The challenges never go away, but when you look back at the things that stressed you out six months ago, for example, they often seem far less of a big deal, because together with the right people, you did manage to resolve them and then you moved on.
Tenacity and holding your nerve are two of the most valuable traits that you need – and if you don’t have them already, you soon develop them because without them, you can’t make that dream business a reality.
People make the magic happen. To build the kind of business that we have, you absolutely need the right people on that journey with you.
Co-founder and COO at Heterogeneous, a patient-centric research platform
There is an underlying pressure for women not to give any reasons to be seen as less productive than men in the workplace.
I met many successful women who acted as if their pregnancies had had no impact on their work and it led me to believe this was something you could just breathe through.
As naive as it sounds, I was surprised to discover just how significant this journey can be.
Inertia is the enemy of entrepreneurship.
It is entirely possible to test your initial assumptions, do market research, talk to people and build a prototype while maintaining an income on the side.
We did not go full-time until we were sure we had a valid business model and had raised funds to pay ourselves.
We did, however, feel passionate about our mission and managed to convince others to join us on this journey as we grew.
CEO and co-founder at GetRentr, a geo-spatial property compliance platform that uses AI to track property licensing regulations and consultations in real time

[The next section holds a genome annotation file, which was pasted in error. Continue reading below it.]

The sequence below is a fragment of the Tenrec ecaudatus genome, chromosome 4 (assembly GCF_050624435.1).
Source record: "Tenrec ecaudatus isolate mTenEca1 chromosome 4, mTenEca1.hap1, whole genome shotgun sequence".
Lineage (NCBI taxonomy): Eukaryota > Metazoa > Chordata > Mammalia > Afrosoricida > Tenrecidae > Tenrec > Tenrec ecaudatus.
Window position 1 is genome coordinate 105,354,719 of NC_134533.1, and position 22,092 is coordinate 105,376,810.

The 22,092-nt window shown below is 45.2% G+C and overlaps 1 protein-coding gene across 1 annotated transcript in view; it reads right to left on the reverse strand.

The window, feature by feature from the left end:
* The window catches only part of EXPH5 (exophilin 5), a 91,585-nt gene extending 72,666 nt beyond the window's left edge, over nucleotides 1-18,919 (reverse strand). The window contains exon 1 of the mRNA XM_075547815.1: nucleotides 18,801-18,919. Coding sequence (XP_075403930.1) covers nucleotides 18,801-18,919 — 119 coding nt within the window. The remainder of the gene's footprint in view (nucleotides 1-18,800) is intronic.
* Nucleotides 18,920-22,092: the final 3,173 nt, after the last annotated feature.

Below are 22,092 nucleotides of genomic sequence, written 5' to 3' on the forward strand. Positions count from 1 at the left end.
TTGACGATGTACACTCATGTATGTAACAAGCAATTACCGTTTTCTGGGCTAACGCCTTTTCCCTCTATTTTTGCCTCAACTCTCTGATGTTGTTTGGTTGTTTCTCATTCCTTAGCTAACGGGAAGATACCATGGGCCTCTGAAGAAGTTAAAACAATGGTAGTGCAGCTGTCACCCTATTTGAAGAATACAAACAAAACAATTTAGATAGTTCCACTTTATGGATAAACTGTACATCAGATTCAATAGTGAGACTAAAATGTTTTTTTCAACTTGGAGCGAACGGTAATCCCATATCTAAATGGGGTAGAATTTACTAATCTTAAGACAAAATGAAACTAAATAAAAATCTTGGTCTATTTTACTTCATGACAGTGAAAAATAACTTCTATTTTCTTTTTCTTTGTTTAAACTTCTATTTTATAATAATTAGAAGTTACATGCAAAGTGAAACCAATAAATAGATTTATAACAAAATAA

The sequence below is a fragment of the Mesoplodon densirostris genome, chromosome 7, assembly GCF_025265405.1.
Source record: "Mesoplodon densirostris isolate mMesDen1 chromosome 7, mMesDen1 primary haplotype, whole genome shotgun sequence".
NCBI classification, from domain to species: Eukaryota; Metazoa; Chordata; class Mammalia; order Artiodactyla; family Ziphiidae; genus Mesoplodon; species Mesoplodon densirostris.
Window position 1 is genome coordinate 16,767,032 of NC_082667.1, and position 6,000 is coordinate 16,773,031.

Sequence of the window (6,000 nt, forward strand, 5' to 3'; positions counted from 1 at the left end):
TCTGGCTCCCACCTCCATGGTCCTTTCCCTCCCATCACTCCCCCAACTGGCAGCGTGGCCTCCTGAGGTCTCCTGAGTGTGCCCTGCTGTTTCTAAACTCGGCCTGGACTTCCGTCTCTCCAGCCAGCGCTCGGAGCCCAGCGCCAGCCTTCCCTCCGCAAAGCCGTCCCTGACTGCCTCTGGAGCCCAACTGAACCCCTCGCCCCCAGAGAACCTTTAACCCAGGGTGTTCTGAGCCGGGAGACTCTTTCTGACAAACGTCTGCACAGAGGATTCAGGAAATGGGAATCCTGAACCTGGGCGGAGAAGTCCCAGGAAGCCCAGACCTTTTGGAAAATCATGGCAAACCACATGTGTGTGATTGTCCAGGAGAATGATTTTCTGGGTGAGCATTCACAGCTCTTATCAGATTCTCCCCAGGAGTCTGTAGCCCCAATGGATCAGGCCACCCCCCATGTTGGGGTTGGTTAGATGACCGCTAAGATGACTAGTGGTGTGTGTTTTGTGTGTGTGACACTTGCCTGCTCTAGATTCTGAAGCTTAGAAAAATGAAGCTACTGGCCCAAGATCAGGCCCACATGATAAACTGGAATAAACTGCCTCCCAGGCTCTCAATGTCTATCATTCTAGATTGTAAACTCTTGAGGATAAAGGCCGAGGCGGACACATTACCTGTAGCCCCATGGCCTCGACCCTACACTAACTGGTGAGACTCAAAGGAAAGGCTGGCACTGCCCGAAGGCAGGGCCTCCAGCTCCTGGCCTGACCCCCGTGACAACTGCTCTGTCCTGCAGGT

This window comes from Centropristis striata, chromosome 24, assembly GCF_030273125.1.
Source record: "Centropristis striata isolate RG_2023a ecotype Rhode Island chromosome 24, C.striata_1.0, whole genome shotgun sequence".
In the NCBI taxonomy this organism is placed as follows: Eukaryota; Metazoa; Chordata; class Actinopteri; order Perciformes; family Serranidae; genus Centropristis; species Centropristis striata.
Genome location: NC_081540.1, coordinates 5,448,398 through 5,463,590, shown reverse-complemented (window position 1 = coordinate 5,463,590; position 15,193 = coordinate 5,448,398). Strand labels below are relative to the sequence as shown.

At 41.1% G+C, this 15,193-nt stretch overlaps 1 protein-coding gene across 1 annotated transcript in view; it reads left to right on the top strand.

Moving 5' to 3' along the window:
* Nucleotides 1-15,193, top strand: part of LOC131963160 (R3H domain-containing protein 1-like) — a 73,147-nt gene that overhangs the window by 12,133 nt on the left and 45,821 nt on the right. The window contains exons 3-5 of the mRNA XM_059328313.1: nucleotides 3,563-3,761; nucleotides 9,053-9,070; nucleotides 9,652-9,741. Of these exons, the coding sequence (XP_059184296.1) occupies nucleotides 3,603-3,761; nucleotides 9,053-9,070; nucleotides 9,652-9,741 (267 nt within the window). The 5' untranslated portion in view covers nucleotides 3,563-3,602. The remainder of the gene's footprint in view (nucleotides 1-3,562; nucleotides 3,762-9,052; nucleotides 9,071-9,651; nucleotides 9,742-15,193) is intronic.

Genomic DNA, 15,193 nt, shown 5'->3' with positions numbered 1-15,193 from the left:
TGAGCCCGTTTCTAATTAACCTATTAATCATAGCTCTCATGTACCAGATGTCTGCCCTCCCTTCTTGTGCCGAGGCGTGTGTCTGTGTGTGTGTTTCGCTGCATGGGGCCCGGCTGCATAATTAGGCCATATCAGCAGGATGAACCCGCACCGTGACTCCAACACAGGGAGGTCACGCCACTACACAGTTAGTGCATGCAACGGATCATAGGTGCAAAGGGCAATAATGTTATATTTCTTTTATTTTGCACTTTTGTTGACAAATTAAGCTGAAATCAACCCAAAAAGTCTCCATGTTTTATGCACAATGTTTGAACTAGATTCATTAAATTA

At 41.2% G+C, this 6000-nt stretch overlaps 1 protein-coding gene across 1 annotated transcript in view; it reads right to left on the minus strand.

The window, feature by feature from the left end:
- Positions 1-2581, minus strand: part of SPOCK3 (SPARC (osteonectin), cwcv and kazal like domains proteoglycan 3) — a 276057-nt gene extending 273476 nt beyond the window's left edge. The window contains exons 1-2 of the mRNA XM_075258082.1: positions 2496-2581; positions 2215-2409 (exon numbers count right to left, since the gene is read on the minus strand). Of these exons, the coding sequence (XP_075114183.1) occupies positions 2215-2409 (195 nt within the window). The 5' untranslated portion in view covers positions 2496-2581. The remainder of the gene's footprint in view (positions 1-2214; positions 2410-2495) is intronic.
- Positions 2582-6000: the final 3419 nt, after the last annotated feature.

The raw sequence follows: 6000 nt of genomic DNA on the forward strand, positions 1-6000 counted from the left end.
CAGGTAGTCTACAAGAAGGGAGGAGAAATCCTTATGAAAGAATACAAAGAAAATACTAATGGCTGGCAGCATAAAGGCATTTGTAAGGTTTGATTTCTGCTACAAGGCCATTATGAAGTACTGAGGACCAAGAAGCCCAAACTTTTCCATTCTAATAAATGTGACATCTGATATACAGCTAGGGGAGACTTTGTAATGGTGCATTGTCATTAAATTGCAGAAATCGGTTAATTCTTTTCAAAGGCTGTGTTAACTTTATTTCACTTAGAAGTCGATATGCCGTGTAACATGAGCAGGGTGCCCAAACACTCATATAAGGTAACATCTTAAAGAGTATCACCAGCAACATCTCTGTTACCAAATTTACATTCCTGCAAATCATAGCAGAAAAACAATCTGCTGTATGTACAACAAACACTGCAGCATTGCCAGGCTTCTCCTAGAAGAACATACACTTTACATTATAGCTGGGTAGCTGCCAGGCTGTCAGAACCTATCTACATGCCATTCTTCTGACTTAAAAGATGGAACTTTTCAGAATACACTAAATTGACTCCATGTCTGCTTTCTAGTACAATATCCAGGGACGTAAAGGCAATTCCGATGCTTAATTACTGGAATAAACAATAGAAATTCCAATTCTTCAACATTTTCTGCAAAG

I had a burning desire to fix the broken private rental market after a bad experience with a landlord renting in London.
That experience never left me and it is the genesis of GetRentr – a company on a mission to improve the residential rental market for all stakeholders.
That includes tenants but also estate agents and councils.
To be a CEO, you need to have hard conversations and above all you need courage and resilience.
Look after yourself. If you’re burnt out, you’re not clear, productive or any use to your team and company, so it’s important to get the balance right and ensure you’re looking after yourself.
CEO of Pukka Insure, a managing general agent providing a range of motor vehicle insurance products and services to customers who have been overlooked
I realised there were businesses out there with great products who simply couldn’t sell what they had to offer and I thought that if they could outsource the sales function to someone else, someone effective then they could focus on getting their deliverables right.
I felt like for certain businesses, this would be a cheaper option than overhauling their sales team.
One thing I’ve always been is a natural sales person, I love a hustle and I knew that I had the capability to sell lots of different concepts simultaneously.
If you’re a business struggling with sales then I felt like I was an attractive, cost effective solution.
Sometimes I really do believe that we can be at our most creative when we let go of our conventional fears.
Trust your instincts and don’t be frightened of asking for help, you could be very surprised where it leads.
Accept failure as part of the experience and remember, it’s never too soon or too late to give it a go.